Training & Education
Public dollars should go to union-employer training centres, insists OCS
By Anthony Capkun
May 9, 2013 – Skilled worker training centres that are a partnership of labour and management are found to be more successful in helping apprentices become journeypersons, says a new study commissioned by the Ontario Construction Secretariat (OCS).
The report “Completion Counts: Raising Apprenticeship Completion Rates to Address Skills Shortages in Ontario’s Construction Industry” finds that three-quarters of apprentices being trained through a Joint Apprentice Training Trust (JATT) will complete their program and achieve a Certificate of Qualification compared to 58% who receive their training in other environments.
“Ontario’s union-employer training centres are an integral and growing piece of the province’s jobs training infrastructure,” said Sean Strickland, OCS’ CEO. “Union-employer training partnerships deliver better results. We see this in the number of union apprentices who complete their training and earn their certificate of qualification to become a journeyperson.”
According to the research and analysis conducted by the Apprenticeship Research Group (a consortium of Prism Economics, Prof. Morley Gunderson and Ipsos Reid), the partnership between construction labour unions and their contractor partners “ensures apprentices have the resources they need to complete their tenure and become journeypersons”.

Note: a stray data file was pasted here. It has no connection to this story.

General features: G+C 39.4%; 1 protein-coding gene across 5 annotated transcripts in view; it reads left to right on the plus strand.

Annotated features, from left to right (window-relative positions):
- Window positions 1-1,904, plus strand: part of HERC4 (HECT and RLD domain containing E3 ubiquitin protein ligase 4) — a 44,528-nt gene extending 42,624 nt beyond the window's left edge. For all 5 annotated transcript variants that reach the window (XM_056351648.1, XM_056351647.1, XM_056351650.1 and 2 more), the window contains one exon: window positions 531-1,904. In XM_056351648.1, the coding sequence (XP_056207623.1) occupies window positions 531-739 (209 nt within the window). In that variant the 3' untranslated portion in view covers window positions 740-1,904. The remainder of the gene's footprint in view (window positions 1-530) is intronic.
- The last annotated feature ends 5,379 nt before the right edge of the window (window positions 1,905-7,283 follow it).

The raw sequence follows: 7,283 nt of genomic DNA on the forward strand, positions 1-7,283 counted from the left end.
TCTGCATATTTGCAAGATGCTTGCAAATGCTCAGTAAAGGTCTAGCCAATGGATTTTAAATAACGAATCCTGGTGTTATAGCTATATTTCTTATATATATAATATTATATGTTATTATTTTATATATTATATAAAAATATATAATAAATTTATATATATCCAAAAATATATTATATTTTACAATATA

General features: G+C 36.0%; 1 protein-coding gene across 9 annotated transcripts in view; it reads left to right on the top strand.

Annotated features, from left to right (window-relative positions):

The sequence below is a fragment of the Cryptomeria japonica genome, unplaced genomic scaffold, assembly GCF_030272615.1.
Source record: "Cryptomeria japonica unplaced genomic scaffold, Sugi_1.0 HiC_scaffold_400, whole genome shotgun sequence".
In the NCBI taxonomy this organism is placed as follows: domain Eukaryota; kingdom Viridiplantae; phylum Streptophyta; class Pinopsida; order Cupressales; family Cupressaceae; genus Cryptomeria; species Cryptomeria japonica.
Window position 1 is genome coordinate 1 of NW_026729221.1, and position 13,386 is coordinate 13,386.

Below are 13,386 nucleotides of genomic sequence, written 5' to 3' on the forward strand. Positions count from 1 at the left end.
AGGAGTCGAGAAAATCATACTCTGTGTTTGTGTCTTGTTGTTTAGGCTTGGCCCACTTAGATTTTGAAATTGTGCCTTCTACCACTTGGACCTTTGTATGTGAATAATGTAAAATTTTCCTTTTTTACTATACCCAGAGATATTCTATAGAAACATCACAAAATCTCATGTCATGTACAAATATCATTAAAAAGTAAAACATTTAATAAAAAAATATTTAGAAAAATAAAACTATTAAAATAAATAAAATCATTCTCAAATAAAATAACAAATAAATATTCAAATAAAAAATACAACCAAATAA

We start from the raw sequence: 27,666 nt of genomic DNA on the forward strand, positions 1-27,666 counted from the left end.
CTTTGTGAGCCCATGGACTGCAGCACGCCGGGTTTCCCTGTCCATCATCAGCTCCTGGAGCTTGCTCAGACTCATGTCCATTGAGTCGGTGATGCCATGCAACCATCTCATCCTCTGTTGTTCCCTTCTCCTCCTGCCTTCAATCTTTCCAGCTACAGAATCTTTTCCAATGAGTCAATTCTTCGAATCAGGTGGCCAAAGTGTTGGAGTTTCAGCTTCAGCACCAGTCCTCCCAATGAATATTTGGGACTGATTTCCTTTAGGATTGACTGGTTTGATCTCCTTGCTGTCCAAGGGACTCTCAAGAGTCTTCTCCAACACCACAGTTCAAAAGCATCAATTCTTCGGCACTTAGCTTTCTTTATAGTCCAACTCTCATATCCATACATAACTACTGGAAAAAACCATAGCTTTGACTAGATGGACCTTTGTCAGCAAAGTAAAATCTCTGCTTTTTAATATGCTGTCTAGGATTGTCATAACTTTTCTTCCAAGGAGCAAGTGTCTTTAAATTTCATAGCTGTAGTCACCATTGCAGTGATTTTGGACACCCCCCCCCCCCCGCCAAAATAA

The success of labour-management partnerships points to a new apprenticeship strategy that is aimed at flowing public dollars to those organizations that are most efficient in achieving results, continues OCS.
Policy initiatives would focus on three key areas:
1. Provincial commitment to the Canada Job Grant that encourages apprenticeship completion.
2. Implementation of procurement policies that encourage work for apprentices on all public infrastructure projects, including provincially funded projects in municipalities, hospitals, universities and colleges.
3. Leverage the investment and success currently achieved through joint labour-management partnerships.
“The industry-led approach to apprenticeship training often provides a high degree of trade specialization and creates a training culture,” said Strickland. “The result is custom-built facilities and programs that are designed, equipped and structured to provide the optimal conditions for delivering trade-specific training.”